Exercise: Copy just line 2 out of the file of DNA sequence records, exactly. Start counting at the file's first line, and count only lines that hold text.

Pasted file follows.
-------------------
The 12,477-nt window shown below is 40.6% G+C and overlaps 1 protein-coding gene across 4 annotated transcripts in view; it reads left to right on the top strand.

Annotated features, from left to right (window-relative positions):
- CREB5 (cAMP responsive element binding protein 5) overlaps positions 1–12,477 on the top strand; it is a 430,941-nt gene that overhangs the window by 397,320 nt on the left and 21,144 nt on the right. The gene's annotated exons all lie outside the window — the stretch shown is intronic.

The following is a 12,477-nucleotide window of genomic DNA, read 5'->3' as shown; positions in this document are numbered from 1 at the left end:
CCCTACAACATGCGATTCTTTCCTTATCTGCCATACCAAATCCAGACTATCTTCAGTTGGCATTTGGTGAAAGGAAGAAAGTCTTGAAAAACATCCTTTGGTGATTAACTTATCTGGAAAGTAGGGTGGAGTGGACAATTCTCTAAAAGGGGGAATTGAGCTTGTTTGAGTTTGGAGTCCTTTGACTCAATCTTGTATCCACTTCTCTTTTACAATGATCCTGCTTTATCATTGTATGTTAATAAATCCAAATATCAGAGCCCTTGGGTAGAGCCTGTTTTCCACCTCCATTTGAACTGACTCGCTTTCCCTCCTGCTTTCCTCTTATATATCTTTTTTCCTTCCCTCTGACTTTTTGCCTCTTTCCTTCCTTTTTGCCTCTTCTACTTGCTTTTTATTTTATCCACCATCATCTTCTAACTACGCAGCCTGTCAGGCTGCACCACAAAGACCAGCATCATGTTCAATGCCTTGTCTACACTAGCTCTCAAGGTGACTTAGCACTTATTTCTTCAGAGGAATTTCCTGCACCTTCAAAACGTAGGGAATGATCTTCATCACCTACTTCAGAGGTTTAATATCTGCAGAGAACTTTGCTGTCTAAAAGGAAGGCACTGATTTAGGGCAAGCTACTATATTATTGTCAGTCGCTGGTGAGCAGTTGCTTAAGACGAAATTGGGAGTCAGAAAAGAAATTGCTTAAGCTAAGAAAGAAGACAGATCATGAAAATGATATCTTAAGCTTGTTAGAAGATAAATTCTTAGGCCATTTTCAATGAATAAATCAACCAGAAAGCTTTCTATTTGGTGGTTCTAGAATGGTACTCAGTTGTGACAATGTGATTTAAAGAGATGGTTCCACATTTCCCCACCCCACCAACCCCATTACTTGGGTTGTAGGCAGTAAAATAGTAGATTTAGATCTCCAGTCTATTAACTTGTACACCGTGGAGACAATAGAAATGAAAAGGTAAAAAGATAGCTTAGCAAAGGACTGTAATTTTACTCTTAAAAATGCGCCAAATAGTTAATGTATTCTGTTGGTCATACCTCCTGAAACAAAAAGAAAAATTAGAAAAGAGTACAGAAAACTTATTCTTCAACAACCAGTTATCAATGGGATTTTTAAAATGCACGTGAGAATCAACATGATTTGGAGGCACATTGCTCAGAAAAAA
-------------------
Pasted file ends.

Annotated features, from left to right (window-relative positions):